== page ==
The Dallas Morning News, September 14, 2003
The settlement of large numbers of immigrants in Irving has sparked conflict over declining quality of life. Residents complain of housing code violations, unacceptable public behavior, etc., while activists claiming to speak for immigrants resort to cries of racism.
These tensions are popping up all over, as America experiences the largest wave of immigration in its history. Last year, 1.5 million immigrants, legal and illegal, settled in the United States, bringing the total foreign-born population to more than 33 million.
The problem discussed the most, perhaps because local government has a direct role, is violation of housing codes. Conflicts have arisen over this from Daly City, Calif., to Montgomery County, Md. A recent report on illegal housing units in New York noted that "the neighborhoods in which the greatest number of complaints about illegal conversions are made tend to be those with the largest immigrant populations." And in Los Angeles, thousands of immigrant families live in illegal garage apartments without bathrooms, running water or electricity.
But the corrosive effect that mass immigration can have on quality of life is not limited to housing code violations. There are other issues perhaps less susceptible to government action such as excessive noise, junk cars in the back yard, day laborers loitering on street corners and even a seemingly minor matter like litter. This is a matter of public safety and property values: the threats to fire safety, health and sanitation are matched by an amorphous but real sense of seediness, disorder and declining standards.
The culture clash that Irving and other cities are experiencing is only secondarily a conflict between Latin and Anglo-Saxon norms; it is primarily a conflict between the pre-modern behavior of the village and the expectations of a modern, high-tech, bourgeois society. In effect, two kinds of assimilation are necessary for most of today's immigrants: first is assimilation into a new country; second is assimilation into a new way of life. Either one of these transitions would be difficult, but undertaking both of these changes at the same time is extremely disorienting and destabilizing.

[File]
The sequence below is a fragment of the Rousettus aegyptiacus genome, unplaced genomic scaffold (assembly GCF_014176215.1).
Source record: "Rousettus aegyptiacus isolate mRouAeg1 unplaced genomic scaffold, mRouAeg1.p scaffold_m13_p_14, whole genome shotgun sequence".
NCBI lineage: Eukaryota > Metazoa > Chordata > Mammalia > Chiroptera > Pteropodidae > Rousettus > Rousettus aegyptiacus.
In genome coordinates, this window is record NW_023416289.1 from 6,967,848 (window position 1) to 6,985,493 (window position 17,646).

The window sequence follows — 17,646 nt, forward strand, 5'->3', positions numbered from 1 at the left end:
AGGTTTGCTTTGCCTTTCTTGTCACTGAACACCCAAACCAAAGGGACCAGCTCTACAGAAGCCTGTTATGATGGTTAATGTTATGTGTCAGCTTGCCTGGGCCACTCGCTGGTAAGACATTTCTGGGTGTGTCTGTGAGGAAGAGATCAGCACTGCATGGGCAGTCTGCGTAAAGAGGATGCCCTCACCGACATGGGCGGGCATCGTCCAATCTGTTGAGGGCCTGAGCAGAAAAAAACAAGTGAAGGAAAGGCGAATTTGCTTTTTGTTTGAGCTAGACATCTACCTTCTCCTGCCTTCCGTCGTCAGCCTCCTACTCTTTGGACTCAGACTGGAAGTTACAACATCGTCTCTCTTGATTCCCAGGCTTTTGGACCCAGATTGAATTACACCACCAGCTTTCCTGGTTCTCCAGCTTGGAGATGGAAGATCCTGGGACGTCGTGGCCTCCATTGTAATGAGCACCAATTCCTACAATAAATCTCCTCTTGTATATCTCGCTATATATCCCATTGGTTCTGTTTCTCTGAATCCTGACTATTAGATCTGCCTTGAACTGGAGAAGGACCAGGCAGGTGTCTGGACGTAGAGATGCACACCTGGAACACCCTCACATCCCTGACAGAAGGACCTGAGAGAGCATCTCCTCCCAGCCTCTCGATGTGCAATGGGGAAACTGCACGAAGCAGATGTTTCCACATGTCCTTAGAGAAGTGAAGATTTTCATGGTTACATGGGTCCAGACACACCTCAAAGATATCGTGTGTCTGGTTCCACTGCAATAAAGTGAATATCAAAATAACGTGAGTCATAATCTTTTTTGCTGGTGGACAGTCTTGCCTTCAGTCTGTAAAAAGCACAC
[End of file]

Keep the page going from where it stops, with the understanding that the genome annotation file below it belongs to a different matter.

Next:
Part of the answer is that the level of immigration needs to be reduced - but that doesn't do the city of Irving any good, since immigration law is mainly a federal preserve and most immigrants currently living there are going to stay. There are law enforcement responses Irving can and should undertake: muscular enforcement of housing codes, for instance, and police cooperation with federal immigration authorities.
But such actions, while necessary, are not sufficient. The community must reach out to immigrants and help them understand what is expected of them. A century and a half ago, the Roman Catholic Church fulfilled this function for Irish immigrants, who really, really needed training in urban life. At the turn of the last century, voluntary organizations like the North American Civic League for Immigrants promoted the Americanization of newcomers from southern and eastern Europe.
But no one is doing this for the Mexicans and Central Americans coming today. On the one hand, most Americans today seem content to let newcomers sink or swim. On the other, groups posing as defenders of immigrants' rights are so suffused with self-loathing relativism that they are unwilling to hold immigrants to the same standards of modern middle-class behavior that they would demand of their own children.
Neither indifference nor coddling is the solution for Irving, or for America. What immigrants need is tough love: a warm welcome combined with instruction about what is expected of them.
Local churches and ethnic organizations need to join with groups not usually involved with newcomers - from the Chamber of Commerce to the Daughters of the Republic of Texas - to help integrate these new people into our communities. This goes beyond teaching the English language and American and Texas history, to teaching newcomers when to mow their lawns, how to join the PTA, and why they shouldn't dump their trash in the back yard.
The Center for Immigration Studies is a non-profit, non-partisan research organization which examines and critiques the impact of immigration on the United States. It is not affiliated with any other group.